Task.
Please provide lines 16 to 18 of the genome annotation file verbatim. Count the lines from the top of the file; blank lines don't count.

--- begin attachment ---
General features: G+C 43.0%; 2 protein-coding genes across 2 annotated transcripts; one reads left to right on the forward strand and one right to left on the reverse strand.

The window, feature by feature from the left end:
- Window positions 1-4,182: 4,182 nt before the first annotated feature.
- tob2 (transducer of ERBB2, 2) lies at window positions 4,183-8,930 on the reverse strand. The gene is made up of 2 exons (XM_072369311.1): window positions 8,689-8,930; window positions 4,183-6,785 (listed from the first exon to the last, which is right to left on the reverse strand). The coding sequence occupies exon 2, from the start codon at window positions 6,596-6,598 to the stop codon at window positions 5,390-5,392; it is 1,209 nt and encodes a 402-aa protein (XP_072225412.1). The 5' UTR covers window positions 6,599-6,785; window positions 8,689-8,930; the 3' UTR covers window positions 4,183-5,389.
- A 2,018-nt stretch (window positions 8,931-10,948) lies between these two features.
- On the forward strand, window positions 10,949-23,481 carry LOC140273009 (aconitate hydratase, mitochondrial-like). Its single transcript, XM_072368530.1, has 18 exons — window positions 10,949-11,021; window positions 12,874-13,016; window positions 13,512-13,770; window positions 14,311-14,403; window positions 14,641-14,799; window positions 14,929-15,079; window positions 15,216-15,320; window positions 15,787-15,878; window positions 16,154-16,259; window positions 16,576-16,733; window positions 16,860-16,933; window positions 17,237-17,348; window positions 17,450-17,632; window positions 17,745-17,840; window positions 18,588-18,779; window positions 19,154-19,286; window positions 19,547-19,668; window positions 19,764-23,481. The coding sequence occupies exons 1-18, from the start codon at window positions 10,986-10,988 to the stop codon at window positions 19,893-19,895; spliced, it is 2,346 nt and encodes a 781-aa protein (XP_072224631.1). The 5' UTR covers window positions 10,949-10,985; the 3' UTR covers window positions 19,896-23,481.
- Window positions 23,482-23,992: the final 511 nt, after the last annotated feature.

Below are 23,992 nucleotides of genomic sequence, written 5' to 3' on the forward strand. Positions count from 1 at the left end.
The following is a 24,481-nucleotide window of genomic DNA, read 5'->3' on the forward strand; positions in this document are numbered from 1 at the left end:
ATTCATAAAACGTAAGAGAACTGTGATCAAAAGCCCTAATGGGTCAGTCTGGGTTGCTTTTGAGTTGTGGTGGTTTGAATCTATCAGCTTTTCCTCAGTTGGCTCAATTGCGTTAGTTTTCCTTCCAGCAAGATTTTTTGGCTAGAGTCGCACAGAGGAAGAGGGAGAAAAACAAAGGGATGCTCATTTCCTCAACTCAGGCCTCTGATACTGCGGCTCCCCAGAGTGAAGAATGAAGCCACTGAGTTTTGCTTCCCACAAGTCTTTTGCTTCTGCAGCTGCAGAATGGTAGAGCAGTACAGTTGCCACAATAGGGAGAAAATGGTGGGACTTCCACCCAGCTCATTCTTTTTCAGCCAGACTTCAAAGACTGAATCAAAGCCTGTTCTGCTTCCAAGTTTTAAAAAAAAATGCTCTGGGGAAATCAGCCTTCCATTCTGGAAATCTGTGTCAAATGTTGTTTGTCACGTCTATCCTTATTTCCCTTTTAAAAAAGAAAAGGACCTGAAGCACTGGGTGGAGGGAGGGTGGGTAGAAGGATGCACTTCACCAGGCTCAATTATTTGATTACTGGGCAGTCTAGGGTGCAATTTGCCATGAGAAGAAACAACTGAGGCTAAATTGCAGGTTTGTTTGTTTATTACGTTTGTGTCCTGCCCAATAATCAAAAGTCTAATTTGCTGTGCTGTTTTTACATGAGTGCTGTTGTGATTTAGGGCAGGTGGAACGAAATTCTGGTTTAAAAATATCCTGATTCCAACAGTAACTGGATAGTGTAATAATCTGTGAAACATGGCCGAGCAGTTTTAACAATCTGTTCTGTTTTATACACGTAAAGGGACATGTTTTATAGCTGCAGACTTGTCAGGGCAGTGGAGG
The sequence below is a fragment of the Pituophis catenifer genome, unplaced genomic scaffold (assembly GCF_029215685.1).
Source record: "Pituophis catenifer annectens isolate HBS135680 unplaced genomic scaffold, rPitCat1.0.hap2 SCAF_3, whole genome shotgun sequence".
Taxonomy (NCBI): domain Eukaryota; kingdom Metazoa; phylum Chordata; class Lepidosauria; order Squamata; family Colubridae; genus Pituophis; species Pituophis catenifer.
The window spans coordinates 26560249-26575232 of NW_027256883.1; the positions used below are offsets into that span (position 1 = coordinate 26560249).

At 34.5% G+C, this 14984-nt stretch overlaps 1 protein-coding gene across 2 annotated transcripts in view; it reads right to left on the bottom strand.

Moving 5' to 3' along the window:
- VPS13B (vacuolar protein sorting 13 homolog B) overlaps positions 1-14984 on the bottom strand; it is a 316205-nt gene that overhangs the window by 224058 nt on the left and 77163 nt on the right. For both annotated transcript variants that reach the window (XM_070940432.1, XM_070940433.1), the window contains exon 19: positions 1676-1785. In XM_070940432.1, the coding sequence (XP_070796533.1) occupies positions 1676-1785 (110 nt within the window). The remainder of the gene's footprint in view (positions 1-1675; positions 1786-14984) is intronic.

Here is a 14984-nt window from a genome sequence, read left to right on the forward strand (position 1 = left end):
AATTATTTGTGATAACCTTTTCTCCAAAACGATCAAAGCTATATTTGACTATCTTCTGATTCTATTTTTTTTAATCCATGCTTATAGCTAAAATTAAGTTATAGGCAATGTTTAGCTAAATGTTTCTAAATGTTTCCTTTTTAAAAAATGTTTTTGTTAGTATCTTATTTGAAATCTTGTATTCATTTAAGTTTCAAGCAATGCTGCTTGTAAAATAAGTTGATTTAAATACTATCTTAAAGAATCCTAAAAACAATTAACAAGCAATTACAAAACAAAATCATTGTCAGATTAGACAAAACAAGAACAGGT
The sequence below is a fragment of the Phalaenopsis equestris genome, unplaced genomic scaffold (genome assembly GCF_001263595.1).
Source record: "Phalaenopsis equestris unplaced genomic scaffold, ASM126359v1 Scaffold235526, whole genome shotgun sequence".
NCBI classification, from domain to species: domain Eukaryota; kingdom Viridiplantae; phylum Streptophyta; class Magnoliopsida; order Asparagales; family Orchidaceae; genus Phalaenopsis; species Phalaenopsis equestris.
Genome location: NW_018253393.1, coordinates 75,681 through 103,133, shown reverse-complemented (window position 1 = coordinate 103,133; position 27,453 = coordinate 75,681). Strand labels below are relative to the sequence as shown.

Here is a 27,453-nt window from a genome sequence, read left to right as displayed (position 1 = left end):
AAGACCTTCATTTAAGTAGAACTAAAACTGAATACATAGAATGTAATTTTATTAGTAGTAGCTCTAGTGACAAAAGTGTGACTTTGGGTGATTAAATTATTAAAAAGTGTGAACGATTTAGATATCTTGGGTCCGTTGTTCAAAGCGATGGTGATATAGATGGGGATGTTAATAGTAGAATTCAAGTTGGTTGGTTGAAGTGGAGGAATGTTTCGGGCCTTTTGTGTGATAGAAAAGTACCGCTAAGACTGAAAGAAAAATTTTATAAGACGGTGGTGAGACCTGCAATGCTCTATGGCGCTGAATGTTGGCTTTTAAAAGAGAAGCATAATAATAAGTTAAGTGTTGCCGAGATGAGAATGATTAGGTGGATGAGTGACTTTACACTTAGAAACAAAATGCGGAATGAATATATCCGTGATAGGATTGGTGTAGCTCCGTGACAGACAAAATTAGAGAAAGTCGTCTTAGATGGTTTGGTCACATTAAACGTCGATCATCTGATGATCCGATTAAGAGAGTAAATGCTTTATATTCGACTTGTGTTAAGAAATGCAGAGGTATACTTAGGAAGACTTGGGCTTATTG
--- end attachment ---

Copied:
Moving 5' to 3' along the window:
- VPS13B (vacuolar protein sorting 13 homolog B) overlaps positions 1-14984 on the bottom strand; it is a 316205-nt gene that overhangs the window by 224058 nt on the left and 77163 nt on the right. For both annotated transcript variants that reach the window (XM_070940432.1, XM_070940433.1), the window contains exon 19: positions 1676-1785. In XM_070940432.1, the coding sequence (XP_070796533.1) occupies positions 1676-1785 (110 nt within the window). The remainder of the gene's footprint in view (positions 1-1675; positions 1786-14984) is intronic.

Here is a 14984-nt window from a genome sequence, read left to right on the forward strand (position 1 = left end):